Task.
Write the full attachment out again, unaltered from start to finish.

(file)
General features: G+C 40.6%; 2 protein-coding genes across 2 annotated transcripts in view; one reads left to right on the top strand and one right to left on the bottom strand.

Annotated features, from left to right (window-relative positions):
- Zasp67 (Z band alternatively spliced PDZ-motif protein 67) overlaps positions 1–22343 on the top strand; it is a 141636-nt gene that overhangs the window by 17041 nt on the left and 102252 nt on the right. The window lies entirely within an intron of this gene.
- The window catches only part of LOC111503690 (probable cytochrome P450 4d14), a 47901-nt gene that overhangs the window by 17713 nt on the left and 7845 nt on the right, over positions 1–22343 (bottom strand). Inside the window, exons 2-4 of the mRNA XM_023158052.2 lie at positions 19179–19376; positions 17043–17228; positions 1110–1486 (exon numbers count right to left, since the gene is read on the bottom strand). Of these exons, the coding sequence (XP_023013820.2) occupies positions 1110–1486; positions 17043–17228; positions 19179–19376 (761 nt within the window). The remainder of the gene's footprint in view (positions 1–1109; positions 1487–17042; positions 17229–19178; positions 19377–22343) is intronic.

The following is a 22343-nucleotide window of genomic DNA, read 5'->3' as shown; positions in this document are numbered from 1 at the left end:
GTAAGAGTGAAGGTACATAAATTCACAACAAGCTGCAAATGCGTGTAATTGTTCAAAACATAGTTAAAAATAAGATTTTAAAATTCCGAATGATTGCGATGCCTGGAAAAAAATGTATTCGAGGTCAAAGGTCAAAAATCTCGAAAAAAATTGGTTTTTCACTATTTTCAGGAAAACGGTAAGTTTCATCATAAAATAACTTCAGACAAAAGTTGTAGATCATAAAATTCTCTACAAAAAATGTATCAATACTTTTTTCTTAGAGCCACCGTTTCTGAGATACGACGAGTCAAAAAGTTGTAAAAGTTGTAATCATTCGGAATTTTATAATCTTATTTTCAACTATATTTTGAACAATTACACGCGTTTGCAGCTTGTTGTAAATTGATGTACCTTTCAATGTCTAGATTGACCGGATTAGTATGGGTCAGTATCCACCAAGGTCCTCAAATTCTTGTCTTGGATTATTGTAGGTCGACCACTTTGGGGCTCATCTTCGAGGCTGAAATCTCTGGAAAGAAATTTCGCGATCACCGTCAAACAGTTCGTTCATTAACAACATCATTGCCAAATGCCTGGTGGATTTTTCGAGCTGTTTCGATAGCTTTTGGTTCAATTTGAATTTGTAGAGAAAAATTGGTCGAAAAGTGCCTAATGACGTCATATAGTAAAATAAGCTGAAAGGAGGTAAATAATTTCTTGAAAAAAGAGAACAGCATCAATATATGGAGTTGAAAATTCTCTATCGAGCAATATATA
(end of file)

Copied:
General features: G+C 40.6%; 2 protein-coding genes across 2 annotated transcripts in view; one reads left to right on the top strand and one right to left on the bottom strand.

Annotated features, from left to right (window-relative positions):
- Zasp67 (Z band alternatively spliced PDZ-motif protein 67) overlaps positions 1–22343 on the top strand; it is a 141636-nt gene that overhangs the window by 17041 nt on the left and 102252 nt on the right. The window lies entirely within an intron of this gene.
- The window catches only part of LOC111503690 (probable cytochrome P450 4d14), a 47901-nt gene that overhangs the window by 17713 nt on the left and 7845 nt on the right, over positions 1–22343 (bottom strand). Inside the window, exons 2-4 of the mRNA XM_023158052.2 lie at positions 19179–19376; positions 17043–17228; positions 1110–1486 (exon numbers count right to left, since the gene is read on the bottom strand). Of these exons, the coding sequence (XP_023013820.2) occupies positions 1110–1486; positions 17043–17228; positions 19179–19376 (761 nt within the window). The remainder of the gene's footprint in view (positions 1–1109; positions 1487–17042; positions 17229–19178; positions 19377–22343) is intronic.

The following is a 22343-nucleotide window of genomic DNA, read 5'->3' as shown; positions in this document are numbered from 1 at the left end:
GTAAGAGTGAAGGTACATAAATTCACAACAAGCTGCAAATGCGTGTAATTGTTCAAAACATAGTTAAAAATAAGATTTTAAAATTCCGAATGATTGCGATGCCTGGAAAAAAATGTATTCGAGGTCAAAGGTCAAAAATCTCGAAAAAAATTGGTTTTTCACTATTTTCAGGAAAACGGTAAGTTTCATCATAAAATAACTTCAGACAAAAGTTGTAGATCATAAAATTCTCTACAAAAAATGTATCAATACTTTTTTCTTAGAGCCACCGTTTCTGAGATACGACGAGTCAAAAAGTTGTAAAAGTTGTAATCATTCGGAATTTTATAATCTTATTTTCAACTATATTTTGAACAATTACACGCGTTTGCAGCTTGTTGTAAATTGATGTACCTTTCAATGTCTAGATTGACCGGATTAGTATGGGTCAGTATCCACCAAGGTCCTCAAATTCTTGTCTTGGATTATTGTAGGTCGACCACTTTGGGGCTCATCTTCGAGGCTGAAATCTCTGGAAAGAAATTTCGCGATCACCGTCAAACAGTTCGTTCATTAACAACATCATTGCCAAATGCCTGGTGGATTTTTCGAGCTGTTTCGATAGCTTTTGGTTCAATTTGAATTTGTAGAGAAAAATTGGTCGAAAAGTGCCTAATGACGTCATATAGTAAAATAAGCTGAAAGGAGGTAAATAATTTCTTGAAAAAAGAGAACAGCATCAATATATGGAGTTGAAAATTCTCTATCGAGCAATATATA